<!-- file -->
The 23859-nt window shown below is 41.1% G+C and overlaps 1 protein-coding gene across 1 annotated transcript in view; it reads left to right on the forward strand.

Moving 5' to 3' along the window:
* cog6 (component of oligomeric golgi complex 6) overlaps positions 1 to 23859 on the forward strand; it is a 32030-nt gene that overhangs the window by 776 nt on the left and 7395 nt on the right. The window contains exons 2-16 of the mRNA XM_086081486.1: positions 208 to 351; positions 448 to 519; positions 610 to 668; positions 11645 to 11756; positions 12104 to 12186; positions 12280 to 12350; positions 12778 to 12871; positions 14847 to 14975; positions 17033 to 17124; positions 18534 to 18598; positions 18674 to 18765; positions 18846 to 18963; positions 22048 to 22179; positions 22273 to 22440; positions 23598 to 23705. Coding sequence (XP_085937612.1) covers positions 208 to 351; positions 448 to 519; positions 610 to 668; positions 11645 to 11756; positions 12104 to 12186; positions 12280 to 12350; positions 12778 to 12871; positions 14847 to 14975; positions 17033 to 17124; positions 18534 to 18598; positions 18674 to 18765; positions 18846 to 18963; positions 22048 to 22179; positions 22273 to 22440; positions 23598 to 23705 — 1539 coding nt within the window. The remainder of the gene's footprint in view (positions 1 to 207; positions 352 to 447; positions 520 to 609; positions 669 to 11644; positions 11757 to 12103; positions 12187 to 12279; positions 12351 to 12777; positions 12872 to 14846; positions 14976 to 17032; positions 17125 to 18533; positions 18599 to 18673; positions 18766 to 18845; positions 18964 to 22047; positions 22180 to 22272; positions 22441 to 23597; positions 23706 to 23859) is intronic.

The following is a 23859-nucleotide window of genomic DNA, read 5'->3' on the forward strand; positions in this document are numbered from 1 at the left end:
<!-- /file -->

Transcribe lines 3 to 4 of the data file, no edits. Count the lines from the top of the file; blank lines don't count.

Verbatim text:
* cog6 (component of oligomeric golgi complex 6) overlaps positions 1 to 23859 on the forward strand; it is a 32030-nt gene that overhangs the window by 776 nt on the left and 7395 nt on the right. The window contains exons 2-16 of the mRNA XM_086081486.1: positions 208 to 351; positions 448 to 519; positions 610 to 668; positions 11645 to 11756; positions 12104 to 12186; positions 12280 to 12350; positions 12778 to 12871; positions 14847 to 14975; positions 17033 to 17124; positions 18534 to 18598; positions 18674 to 18765; positions 18846 to 18963; positions 22048 to 22179; positions 22273 to 22440; positions 23598 to 23705. Coding sequence (XP_085937612.1) covers positions 208 to 351; positions 448 to 519; positions 610 to 668; positions 11645 to 11756; positions 12104 to 12186; positions 12280 to 12350; positions 12778 to 12871; positions 14847 to 14975; positions 17033 to 17124; positions 18534 to 18598; positions 18674 to 18765; positions 18846 to 18963; positions 22048 to 22179; positions 22273 to 22440; positions 23598 to 23705 — 1539 coding nt within the window. The remainder of the gene's footprint in view (positions 1 to 207; positions 352 to 447; positions 520 to 609; positions 669 to 11644; positions 11757 to 12103; positions 12187 to 12279; positions 12351 to 12777; positions 12872 to 14846; positions 14976 to 17032; positions 17125 to 18533; positions 18599 to 18673; positions 18766 to 18845; positions 18964 to 22047; positions 22180 to 22272; positions 22441 to 23597; positions 23706 to 23859) is intronic.

The following is a 23859-nucleotide window of genomic DNA, read 5'->3' on the forward strand; positions in this document are numbered from 1 at the left end: